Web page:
However, the goal for most deck builders is to mix it all together. If there happens to be one or two summon cards but no anti-summon cards (because, after all, it wasn’t even in the game for the first five sets of Nightfall), it may prove a little swingy. Similarly, if the public archives have a lot of ghouls in them, then summoning powers might be even more drastic. I haven’t seen this being an issue in my plays (mostly because the all-together method hasn’t produced any summoners in the archives), but it is a noteworthy concern.
On the other hand, I love the Link ability. Link cards, and their ability to impact the game immediately, are incredibly powerful. My personal favorite is Songsuda. Her Link ability targets any other card in the chain and says that the card’s chain text will not resolve. Bam! An opponent thought he was going to summon or do damage. Nope. Now the card either fizzles or the minion comes into play without fanfare. I love adding instant effects to Nightfall and I hope this is a trend that continues.
Components: 4 of 5. Eastern Skies comes with an updated rule book (version 1.4) which provides concise, clear information and is updated to include all effects. This is a wonderful addition since you can keep just one rulebook rather than having to keep each expansion’s rulebook and thumb through all of them to find the one you want. The cards themselves are very consistent with prior sets. Good stock, high gloss, and no color disparities that would influence play.
Strategy/Luck Balance: 4 of 5. Eastern Skies, like Nightfall generally, keeps strategy at the forefront even from the beginning with the draft. The new starting minions do a great job of increasing player options and choices. Sure, you can get a minion down now, but he would be so much more effective later. Of course, that means leaving yourself open to attack… There are some concerns about Summons (and to a lesser extent, ghouls generally) seeing an increase in power. But for now it’s a “wait and see” issue. There are no immediately apparent balance issues.
Mechanics: 4.5 of 5. The Link mechanic integrates well into the game and provides wonderful new tactics to the players. Link cards, because of their power, tend to be more expensive to acquire. But it is often very worth the cost. The new Wound powers also assist with this as Eastern Skies allow wounds to be discarded for influence, allowing the wounded to access the best cards more quickly.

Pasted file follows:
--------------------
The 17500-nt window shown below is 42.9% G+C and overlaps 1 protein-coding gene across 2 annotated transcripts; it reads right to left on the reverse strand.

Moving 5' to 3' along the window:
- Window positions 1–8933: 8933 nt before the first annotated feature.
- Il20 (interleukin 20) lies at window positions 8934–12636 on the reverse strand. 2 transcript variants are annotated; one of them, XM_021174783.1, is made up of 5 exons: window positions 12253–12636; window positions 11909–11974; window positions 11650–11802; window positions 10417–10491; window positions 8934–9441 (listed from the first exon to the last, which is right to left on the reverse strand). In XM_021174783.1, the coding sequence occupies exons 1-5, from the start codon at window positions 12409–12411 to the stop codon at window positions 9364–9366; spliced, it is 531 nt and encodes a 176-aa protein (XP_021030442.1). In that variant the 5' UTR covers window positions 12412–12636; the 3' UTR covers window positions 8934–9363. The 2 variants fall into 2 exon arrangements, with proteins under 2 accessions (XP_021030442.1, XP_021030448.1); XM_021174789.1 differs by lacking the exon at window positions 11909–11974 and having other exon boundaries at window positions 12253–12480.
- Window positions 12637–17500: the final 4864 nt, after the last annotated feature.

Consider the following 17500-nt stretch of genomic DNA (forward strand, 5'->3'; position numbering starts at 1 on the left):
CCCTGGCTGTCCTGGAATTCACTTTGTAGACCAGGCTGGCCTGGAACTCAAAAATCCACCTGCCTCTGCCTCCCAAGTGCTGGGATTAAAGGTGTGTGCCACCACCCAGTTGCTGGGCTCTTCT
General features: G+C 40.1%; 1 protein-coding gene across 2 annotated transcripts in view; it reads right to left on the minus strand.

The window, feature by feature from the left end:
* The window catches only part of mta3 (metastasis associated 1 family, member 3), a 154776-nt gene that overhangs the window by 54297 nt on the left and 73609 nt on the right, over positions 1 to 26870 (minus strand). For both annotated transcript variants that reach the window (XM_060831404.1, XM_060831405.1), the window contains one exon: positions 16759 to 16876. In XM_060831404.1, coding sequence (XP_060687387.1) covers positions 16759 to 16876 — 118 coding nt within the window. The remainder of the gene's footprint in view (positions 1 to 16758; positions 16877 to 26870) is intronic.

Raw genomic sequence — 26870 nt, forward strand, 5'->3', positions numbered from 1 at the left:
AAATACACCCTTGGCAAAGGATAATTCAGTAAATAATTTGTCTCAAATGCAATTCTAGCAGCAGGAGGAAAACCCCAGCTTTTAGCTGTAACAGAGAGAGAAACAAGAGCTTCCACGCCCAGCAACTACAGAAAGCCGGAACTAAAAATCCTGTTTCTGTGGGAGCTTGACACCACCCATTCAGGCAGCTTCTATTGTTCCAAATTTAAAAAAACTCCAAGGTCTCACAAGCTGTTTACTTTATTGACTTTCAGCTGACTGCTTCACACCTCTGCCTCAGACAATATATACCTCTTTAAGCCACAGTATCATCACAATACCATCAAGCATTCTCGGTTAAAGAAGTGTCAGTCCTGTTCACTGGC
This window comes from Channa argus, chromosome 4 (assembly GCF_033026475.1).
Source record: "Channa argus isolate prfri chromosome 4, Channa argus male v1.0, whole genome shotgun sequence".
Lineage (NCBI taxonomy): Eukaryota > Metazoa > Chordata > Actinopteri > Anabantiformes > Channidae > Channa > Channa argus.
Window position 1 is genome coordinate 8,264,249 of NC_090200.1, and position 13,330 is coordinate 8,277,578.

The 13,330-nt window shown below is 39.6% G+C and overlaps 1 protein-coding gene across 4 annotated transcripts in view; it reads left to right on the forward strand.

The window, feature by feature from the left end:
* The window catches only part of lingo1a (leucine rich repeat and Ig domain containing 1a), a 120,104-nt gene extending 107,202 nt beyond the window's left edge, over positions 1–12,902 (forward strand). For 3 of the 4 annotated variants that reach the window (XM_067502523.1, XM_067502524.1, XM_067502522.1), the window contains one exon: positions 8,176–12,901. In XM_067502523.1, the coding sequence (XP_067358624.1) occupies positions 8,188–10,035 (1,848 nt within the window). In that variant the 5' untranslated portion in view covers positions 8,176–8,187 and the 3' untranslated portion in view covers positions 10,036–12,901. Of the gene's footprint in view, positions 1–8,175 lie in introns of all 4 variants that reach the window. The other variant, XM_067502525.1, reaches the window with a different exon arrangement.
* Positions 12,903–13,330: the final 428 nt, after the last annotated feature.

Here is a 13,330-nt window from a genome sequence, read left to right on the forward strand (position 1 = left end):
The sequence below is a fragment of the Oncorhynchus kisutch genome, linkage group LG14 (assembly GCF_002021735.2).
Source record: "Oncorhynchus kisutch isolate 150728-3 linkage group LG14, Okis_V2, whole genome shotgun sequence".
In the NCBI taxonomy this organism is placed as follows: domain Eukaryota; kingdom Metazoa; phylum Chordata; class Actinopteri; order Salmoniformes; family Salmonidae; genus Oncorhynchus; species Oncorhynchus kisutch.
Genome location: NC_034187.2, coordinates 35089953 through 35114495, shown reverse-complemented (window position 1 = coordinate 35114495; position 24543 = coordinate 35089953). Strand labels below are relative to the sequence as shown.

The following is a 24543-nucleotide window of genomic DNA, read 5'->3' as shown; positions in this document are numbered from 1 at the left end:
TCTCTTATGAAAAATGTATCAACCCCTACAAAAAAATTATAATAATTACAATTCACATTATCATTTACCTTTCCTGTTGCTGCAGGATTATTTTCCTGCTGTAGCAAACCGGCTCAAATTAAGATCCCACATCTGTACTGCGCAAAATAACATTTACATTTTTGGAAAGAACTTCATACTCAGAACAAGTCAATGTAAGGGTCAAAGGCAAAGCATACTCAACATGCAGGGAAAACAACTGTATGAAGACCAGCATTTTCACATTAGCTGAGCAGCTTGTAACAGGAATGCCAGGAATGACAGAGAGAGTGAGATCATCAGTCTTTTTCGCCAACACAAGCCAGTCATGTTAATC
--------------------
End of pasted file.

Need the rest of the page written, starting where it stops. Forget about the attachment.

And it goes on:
Replayability: 3.5 or 4.5 of 5. If I’m looking at just Eastern Skies, then it suffers from the same card limit that the base game did. With only 24 cards, 5-player games will see a lot of repeats. However, if added to previous sets, this concern vanishes immediately. New variations and new strategies develop each game and combined, the replayability increases substantially.
Spite: 3.5 of 5. Spite is high in this game. Eastern Skies, like Nightfall generally, is very aggressive and the goal is to wound the other players as much as possible. If anything, the spite score underestimates the attacking that goes on in this game. The reason it is slightly lower is that, if you gang up on one player, you’ll end up losing the game. Only the player with the least wounds wins. So, you will want to always attack or give wounds to the player who you believe has the least. Otherwise, it doesn’t matter if you gave a person 30 wounds. You’ll still lose if the person next to you got one fewer than you.
Overall: 4 of 5. Eastern Skies is a solid addition to the Nightfall universe. It creates the same aggressive, unpredictable game while also adding new options and tactics for experienced players. If you are looking to expand your Nightfall tactics, then this game is worth looking in to. In fact, I think the new starting cards are so fantastic that any Nightfall players should check it out for just that reason alone.
Nightfall Eastern Skies Board Game